And if you think the Lariat is 200 lbs different than the XLT you are kidding yourself. The leather seats might be 200 lbs. I've heard that the sunroof is 400 lbs.

2660 lbs minus 200 for seats and 400 for a roof gets you around 2000 lbs which is what is reported for F-250 diesels.

Time will tell. Let's see when you get your truck. As I said previously, don't start buying accessories. I think your dealer will be buying it back.
I believe those pictures are of a 2016 F-250 Diesel. There isn't a 2017 F-250 in any configuration that comes with a payload under 3,000 LBS.
400 LBS for sunroof ? You must be kidding. My 2012 F-150 platinum and my sons 2012 F-150 Lariat had payload numbers within 150 LBS within one another. Both had crew cabs and were 4 x 4. Crew cab, 4 x 4 and Heavy duty tow configurations are the biggest weight robbers.
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Old 10-01-2016, 09:36 AM   #69
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Actually that is almost an 800 lb difference for the diesel.

What matters legally is axle loading compared to the GAWR's, not GVWR. I think you will find that any modern 3/4 ton truck has a real-world payload capacity far in excess of the published payload number assuming reasonable weight distribution (to restore front axle weight) and not hanging 1000 lbs on the front via snowplows, brushers, winches, bike racks, etc.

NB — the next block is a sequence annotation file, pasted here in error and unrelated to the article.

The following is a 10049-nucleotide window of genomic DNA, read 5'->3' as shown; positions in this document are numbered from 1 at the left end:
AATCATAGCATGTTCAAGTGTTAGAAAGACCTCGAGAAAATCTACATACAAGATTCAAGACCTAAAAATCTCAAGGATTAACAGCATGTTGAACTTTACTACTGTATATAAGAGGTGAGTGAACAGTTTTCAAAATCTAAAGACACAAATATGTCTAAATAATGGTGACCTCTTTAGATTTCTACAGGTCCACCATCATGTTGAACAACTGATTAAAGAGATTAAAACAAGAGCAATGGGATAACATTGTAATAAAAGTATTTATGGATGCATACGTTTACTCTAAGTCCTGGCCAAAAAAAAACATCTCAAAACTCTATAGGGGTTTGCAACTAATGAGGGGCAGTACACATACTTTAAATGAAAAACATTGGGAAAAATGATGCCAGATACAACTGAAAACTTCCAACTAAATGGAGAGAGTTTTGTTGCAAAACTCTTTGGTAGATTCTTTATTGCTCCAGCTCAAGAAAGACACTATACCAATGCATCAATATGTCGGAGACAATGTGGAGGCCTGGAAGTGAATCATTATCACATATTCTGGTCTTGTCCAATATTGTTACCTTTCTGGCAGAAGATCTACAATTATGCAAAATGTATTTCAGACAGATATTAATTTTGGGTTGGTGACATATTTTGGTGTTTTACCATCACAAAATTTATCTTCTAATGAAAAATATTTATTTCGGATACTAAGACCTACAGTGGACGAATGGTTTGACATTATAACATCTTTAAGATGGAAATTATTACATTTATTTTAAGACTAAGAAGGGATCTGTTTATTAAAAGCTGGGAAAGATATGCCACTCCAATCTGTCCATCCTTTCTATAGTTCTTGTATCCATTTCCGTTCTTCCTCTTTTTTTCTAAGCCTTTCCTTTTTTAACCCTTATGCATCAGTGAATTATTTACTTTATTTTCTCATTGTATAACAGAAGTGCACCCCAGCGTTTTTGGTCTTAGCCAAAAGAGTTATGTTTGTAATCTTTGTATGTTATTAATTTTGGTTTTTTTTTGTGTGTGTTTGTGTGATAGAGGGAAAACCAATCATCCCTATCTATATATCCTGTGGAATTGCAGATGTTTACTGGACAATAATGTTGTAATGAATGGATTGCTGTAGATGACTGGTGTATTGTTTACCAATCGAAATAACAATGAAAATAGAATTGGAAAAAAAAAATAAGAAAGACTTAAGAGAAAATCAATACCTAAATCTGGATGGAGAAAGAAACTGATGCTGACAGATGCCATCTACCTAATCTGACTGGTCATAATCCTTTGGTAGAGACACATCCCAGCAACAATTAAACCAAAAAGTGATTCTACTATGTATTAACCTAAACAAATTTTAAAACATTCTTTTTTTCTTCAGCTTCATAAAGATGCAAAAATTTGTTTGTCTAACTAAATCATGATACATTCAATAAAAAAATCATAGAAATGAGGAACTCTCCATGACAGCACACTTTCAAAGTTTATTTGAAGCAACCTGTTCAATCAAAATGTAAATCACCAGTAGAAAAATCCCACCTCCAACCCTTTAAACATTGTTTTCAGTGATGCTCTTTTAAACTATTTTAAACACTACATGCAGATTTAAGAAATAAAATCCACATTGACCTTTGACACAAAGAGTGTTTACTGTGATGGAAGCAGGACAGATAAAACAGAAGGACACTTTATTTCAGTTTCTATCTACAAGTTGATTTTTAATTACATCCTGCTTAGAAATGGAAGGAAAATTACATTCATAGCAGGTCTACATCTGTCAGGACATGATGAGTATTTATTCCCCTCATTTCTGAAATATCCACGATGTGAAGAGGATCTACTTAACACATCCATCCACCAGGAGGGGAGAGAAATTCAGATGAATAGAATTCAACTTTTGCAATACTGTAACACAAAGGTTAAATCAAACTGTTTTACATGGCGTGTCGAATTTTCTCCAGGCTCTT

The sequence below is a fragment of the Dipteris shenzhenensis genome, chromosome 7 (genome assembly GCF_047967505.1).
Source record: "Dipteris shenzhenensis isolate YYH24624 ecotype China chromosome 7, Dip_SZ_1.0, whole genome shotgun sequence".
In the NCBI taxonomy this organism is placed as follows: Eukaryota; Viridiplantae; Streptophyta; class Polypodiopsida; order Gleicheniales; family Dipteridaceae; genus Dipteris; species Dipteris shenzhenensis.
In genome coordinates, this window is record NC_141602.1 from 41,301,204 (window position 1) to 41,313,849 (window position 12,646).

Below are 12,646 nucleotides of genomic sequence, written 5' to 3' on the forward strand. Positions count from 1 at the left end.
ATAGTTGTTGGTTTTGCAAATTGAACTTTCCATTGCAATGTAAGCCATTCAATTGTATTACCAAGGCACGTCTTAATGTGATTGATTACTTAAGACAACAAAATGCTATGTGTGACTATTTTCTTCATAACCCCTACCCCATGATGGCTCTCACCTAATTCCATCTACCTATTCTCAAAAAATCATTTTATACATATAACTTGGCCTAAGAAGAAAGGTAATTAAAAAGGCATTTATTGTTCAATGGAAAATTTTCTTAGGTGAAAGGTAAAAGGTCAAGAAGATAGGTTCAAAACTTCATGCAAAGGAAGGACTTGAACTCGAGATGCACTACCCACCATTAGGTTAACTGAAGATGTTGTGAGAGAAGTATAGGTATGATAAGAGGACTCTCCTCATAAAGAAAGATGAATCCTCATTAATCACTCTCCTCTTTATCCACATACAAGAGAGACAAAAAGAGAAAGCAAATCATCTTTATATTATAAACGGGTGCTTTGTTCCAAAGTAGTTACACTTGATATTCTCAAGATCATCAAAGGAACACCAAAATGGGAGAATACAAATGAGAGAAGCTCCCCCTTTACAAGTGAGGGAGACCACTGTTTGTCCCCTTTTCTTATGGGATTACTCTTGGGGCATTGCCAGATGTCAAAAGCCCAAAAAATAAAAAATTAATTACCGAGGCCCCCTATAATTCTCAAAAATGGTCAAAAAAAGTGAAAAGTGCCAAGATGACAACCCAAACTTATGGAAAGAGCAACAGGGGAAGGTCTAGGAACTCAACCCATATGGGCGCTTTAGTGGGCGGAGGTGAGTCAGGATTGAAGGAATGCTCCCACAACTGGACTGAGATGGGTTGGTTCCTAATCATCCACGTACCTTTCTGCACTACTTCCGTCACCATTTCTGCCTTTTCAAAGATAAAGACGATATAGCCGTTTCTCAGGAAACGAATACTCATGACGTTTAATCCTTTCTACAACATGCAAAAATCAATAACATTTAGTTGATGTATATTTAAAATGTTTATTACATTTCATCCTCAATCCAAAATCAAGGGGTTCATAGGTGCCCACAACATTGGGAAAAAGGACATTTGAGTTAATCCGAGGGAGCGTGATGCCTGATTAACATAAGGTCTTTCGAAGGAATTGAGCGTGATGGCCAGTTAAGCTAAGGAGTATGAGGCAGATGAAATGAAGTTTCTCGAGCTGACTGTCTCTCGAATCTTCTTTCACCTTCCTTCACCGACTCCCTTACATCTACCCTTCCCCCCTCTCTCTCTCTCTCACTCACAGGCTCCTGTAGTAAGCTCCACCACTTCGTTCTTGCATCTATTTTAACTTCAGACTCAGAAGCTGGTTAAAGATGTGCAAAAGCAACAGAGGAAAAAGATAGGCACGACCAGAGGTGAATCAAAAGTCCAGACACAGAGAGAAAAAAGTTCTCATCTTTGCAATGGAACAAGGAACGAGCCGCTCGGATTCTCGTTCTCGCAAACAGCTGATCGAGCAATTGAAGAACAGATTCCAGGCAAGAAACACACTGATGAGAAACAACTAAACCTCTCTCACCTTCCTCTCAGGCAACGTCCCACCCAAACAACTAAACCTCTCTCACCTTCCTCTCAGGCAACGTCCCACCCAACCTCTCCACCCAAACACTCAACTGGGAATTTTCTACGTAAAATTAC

A couple examples that I happen to have numbers for:

2017 Ford Powerstroke CC 4x4 - front GAWR 5200, rear GAWR 6350
2016 Ram CTD CC 4x4 - front GAWR 6000, rear GAWR 6500

The Ford potentially has 1500 lbs of extra payload depending on axle loading, the Ram 2500 lbs. I imagine the GMC numbers are similar. Of course if you drop a bunch of weight over or aft of the rear axle with no weight distribution, you are going to hit the rear GAWR a lot faster. I still believe the published payload numbers for most 250/2500 diesels are low, even in that scenario.

The payload ratings for 1/2 and 1 ton trucks are closer to real world capacities since their GVWR's aren't usually artificially low to create a registration/tax loophole.
So, you think the GVWR of 2500 series is intentionally kept low for taxing purposes? Just curious, is that your opinion or do you have a source? Also, I checked the 3500 series specs and the GVWR is still less than the sum of axle ratings. So, this is not just a 2500 issue, and is applicable to 1/2 ton, 3/4 ton, and 1 ton trucks (and SUVs, sedans as well).
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Old 10-01-2016, 10:27 AM   #70
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F250 owners, any problems with the new diesel DEF systems?